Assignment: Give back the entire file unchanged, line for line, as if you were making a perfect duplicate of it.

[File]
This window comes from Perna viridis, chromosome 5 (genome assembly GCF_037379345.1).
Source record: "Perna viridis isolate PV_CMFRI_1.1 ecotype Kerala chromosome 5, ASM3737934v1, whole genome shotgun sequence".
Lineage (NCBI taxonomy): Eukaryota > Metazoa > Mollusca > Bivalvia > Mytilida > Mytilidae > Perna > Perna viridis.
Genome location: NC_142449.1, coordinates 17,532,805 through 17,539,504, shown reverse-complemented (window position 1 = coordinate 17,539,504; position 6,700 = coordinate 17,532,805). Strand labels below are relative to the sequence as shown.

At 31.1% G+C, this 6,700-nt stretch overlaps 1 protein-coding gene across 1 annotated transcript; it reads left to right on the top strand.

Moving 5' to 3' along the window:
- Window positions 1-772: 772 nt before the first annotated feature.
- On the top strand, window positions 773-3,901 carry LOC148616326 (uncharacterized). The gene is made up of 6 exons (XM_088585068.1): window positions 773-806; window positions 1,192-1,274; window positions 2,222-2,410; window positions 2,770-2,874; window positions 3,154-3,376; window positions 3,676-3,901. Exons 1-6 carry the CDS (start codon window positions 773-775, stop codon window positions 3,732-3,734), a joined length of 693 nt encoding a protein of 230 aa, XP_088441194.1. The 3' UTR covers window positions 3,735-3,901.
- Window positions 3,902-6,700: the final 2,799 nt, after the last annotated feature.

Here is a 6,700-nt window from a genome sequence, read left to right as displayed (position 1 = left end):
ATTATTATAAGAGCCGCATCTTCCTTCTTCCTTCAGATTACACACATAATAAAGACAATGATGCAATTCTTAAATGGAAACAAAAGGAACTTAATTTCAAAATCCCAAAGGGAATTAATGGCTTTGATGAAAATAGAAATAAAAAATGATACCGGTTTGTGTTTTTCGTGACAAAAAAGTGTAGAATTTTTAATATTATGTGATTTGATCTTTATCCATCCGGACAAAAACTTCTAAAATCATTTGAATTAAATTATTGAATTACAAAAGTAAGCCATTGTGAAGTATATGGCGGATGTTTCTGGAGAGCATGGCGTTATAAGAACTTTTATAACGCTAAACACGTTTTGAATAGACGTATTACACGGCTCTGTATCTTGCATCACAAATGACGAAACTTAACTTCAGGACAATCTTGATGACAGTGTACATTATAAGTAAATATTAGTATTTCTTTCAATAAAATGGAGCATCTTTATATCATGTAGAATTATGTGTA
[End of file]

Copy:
This window comes from Perna viridis, chromosome 5 (genome assembly GCF_037379345.1).
Source record: "Perna viridis isolate PV_CMFRI_1.1 ecotype Kerala chromosome 5, ASM3737934v1, whole genome shotgun sequence".
Lineage (NCBI taxonomy): Eukaryota > Metazoa > Mollusca > Bivalvia > Mytilida > Mytilidae > Perna > Perna viridis.
Genome location: NC_142449.1, coordinates 17,532,805 through 17,539,504, shown reverse-complemented (window position 1 = coordinate 17,539,504; position 6,700 = coordinate 17,532,805). Strand labels below are relative to the sequence as shown.

At 31.1% G+C, this 6,700-nt stretch overlaps 1 protein-coding gene across 1 annotated transcript; it reads left to right on the top strand.

Moving 5' to 3' along the window:
- Window positions 1-772: 772 nt before the first annotated feature.
- On the top strand, window positions 773-3,901 carry LOC148616326 (uncharacterized). The gene is made up of 6 exons (XM_088585068.1): window positions 773-806; window positions 1,192-1,274; window positions 2,222-2,410; window positions 2,770-2,874; window positions 3,154-3,376; window positions 3,676-3,901. Exons 1-6 carry the CDS (start codon window positions 773-775, stop codon window positions 3,732-3,734), a joined length of 693 nt encoding a protein of 230 aa, XP_088441194.1. The 3' UTR covers window positions 3,735-3,901.
- Window positions 3,902-6,700: the final 2,799 nt, after the last annotated feature.

Here is a 6,700-nt window from a genome sequence, read left to right as displayed (position 1 = left end):
ATTATTATAAGAGCCGCATCTTCCTTCTTCCTTCAGATTACACACATAATAAAGACAATGATGCAATTCTTAAATGGAAACAAAAGGAACTTAATTTCAAAATCCCAAAGGGAATTAATGGCTTTGATGAAAATAGAAATAAAAAATGATACCGGTTTGTGTTTTTCGTGACAAAAAAGTGTAGAATTTTTAATATTATGTGATTTGATCTTTATCCATCCGGACAAAAACTTCTAAAATCATTTGAATTAAATTATTGAATTACAAAAGTAAGCCATTGTGAAGTATATGGCGGATGTTTCTGGAGAGCATGGCGTTATAAGAACTTTTATAACGCTAAACACGTTTTGAATAGACGTATTACACGGCTCTGTATCTTGCATCACAAATGACGAAACTTAACTTCAGGACAATCTTGATGACAGTGTACATTATAAGTAAATATTAGTATTTCTTTCAATAAAATGGAGCATCTTTATATCATGTAGAATTATGTGTA